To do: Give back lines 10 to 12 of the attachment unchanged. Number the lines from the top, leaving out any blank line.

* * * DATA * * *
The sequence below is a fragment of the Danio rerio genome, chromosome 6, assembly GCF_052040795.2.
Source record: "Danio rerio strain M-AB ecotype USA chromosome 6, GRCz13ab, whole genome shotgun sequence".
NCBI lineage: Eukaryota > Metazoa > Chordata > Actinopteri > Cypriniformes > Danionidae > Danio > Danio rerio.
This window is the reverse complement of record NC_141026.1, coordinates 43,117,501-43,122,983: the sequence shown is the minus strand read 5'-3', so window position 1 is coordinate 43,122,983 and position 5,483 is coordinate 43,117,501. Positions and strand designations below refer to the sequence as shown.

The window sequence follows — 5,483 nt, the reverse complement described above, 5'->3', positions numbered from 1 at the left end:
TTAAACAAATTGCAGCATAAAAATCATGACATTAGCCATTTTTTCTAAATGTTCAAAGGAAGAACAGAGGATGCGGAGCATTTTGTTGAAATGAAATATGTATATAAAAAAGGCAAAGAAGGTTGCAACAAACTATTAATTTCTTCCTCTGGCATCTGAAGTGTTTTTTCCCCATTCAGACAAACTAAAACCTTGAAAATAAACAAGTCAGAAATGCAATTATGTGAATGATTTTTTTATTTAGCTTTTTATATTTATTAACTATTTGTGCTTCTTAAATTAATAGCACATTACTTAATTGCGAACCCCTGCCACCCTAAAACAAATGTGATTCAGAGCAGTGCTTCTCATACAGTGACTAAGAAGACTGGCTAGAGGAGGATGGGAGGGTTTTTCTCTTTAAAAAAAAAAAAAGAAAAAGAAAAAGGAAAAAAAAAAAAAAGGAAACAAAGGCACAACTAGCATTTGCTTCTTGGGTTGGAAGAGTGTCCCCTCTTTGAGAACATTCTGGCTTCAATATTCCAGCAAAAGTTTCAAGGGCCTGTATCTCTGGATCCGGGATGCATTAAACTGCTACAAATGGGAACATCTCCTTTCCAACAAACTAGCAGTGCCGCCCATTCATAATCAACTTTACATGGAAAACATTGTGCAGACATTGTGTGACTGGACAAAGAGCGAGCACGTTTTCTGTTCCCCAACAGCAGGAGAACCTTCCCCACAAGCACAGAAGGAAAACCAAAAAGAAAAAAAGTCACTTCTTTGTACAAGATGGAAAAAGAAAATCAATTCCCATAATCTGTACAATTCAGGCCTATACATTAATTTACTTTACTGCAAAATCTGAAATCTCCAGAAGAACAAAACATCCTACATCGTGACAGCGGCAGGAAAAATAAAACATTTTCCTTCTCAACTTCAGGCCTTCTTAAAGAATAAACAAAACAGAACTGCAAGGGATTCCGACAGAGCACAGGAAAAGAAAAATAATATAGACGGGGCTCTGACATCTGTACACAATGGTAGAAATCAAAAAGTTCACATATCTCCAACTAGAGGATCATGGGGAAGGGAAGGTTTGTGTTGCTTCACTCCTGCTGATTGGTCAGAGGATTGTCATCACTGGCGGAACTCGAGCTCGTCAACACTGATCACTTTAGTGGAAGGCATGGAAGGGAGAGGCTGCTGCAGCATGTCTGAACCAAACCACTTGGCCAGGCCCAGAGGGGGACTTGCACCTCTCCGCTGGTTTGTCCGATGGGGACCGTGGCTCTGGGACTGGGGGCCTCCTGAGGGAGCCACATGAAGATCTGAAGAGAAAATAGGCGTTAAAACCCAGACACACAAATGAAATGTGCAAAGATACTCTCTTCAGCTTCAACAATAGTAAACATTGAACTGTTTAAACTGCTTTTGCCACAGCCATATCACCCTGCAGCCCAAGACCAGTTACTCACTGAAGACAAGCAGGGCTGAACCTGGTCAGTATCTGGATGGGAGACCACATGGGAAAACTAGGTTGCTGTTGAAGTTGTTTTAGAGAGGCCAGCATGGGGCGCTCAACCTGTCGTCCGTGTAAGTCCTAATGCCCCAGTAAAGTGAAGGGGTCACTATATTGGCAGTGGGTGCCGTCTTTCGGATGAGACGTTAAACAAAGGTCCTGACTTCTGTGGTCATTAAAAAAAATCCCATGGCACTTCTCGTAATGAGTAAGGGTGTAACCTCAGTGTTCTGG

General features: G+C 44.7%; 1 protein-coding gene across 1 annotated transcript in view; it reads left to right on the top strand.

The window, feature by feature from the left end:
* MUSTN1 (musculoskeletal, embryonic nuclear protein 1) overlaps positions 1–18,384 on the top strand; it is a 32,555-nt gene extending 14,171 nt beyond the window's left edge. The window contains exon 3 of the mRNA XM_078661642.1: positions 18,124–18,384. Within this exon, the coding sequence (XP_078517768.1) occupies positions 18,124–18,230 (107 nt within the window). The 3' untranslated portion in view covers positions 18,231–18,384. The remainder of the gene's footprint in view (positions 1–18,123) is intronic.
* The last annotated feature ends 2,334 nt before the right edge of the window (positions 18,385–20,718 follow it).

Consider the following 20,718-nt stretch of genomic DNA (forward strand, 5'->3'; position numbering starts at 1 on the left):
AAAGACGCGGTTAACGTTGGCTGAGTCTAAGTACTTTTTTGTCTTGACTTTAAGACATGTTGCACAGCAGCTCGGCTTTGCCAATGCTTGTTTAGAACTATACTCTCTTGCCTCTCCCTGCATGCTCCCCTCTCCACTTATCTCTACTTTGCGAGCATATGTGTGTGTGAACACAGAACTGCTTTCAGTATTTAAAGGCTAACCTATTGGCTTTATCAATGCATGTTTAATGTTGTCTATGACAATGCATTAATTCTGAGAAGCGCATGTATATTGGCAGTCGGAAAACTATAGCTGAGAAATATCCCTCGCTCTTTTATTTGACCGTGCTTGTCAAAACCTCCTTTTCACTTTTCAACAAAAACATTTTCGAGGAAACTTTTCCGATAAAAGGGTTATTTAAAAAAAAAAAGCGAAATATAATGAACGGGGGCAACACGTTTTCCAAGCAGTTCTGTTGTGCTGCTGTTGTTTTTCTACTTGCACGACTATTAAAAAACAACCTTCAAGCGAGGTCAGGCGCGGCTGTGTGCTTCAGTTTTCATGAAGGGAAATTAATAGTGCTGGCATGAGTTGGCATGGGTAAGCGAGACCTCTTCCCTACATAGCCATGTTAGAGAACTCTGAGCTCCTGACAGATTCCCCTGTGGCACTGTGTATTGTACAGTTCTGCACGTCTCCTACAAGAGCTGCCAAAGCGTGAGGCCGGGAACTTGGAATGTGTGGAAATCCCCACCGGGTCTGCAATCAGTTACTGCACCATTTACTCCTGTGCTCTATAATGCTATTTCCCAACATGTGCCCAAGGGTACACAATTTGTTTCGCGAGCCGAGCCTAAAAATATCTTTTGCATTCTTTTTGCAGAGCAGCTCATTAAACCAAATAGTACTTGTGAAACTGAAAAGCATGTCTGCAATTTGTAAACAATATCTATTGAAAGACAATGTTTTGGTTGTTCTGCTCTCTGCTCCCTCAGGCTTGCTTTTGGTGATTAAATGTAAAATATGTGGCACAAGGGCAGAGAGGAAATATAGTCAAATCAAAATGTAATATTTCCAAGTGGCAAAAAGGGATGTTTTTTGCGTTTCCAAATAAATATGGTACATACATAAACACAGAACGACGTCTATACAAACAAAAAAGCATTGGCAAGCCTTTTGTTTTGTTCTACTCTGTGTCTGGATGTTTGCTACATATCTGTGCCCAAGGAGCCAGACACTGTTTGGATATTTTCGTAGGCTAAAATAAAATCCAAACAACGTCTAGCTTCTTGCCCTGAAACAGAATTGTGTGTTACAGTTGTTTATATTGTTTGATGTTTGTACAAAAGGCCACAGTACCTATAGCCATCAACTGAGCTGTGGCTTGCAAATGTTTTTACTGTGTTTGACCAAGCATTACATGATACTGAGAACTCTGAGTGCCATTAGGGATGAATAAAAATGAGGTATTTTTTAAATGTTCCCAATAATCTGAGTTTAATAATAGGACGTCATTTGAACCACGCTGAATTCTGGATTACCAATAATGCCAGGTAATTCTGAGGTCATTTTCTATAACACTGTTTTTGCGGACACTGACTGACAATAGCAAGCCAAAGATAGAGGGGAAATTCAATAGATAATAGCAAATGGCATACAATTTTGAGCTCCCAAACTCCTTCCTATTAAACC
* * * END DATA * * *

* The last annotated feature ends 2,334 nt before the right edge of the window (positions 18,385–20,718 follow it).

Consider the following 20,718-nt stretch of genomic DNA (forward strand, 5'->3'; position numbering starts at 1 on the left):
AAAGACGCGGTTAACGTTGGCTGAGTCTAAGTACTTTTTTGTCTTGACTTTAAGACATGTTGCACAGCAGCTCGGCTTTGCCAATGCTTGTTTAGAACTATACTCTCTTGCCTCTCCCTGCATGCTCCCCTCTCCACTTATCTCTACTTTGCGAGCATATGTGTGTGTGAACACAGAACTGCTTTCAGTATTTAAAGGCTAACCTATTGGCTTTATCAATGCATGTTTAATGTTGTCTATGACAATGCATTAATTCTGAGAAGCGCATGTATATTGGCAGTCGGAAAACTATAGCTGAGAAATATCCCTCGCTCTTTTATTTGACCGTGCTTGTCAAAACCTCCTTTTCACTTTTCAACAAAAACATTTTCGAGGAAACTTTTCCGATAAAAGGGTTATTTAAAAAAAAAAAGCGAAATATAATGAACGGGGGCAACACGTTTTCCAAGCAGTTCTGTTGTGCTGCTGTTGTTTTTCTACTTGCACGACTATTAAAAAACAACCTTCAAGCGAGGTCAGGCGCGGCTGTGTGCTTCAGTTTTCATGAAGGGAAATTAATAGTGCTGGCATGAGTTGGCATGGGTAAGCGAGACCTCTTCCCTACATAGCCATGTTAGAGAACTCTGAGCTCCTGACAGATTCCCCTGTGGCACTGTGTATTGTACAGTTCTGCACGTCTCCTACAAGAGCTGCCAAAGCGTGAGGCCGGGAACTTGGAATGTGTGGAAATCCCCACCGGGTCTGCAATCAGTTACTGCACCATTTACTCCTGTGCTCTATAATGCTATTTCCCAACATGTGCCCAAGGGTACACAATTTGTTTCGCGAGCCGAGCCTAAAAATATCTTTTGCATTCTTTTTGCAGAGCAGCTCATTAAACCAAATAGTACTTGTGAAACTGAAAAGCATGTCTGCAATTTGTAAACAATATCTATTGAAAGACAATGTTTTGGTTGTTCTGCTCTCTGCTCCCTCAGGCTTGCTTTTGGTGATTAAATGTAAAATATGTGGCACAAGGGCAGAGAGGAAATATAGTCAAATCAAAATGTAATATTTCCAAGTGGCAAAAAGGGATGTTTTTTGCGTTTCCAAATAAATATGGTACATACATAAACACAGAACGACGTCTATACAAACAAAAAAGCATTGGCAAGCCTTTTGTTTTGTTCTACTCTGTGTCTGGATGTTTGCTACATATCTGTGCCCAAGGAGCCAGACACTGTTTGGATATTTTCGTAGGCTAAAATAAAATCCAAACAACGTCTAGCTTCTTGCCCTGAAACAGAATTGTGTGTTACAGTTGTTTATATTGTTTGATGTTTGTACAAAAGGCCACAGTACCTATAGCCATCAACTGAGCTGTGGCTTGCAAATGTTTTTACTGTGTTTGACCAAGCATTACATGATACTGAGAACTCTGAGTGCCATTAGGGATGAATAAAAATGAGGTATTTTTTAAATGTTCCCAATAATCTGAGTTTAATAATAGGACGTCATTTGAACCACGCTGAATTCTGGATTACCAATAATGCCAGGTAATTCTGAGGTCATTTTCTATAACACTGTTTTTGCGGACACTGACTGACAATAGCAAGCCAAAGATAGAGGGGAAATTCAATAGATAATAGCAAATGGCATACAATTTTGAGCTCCCAAACTCCTTCCTATTAAACC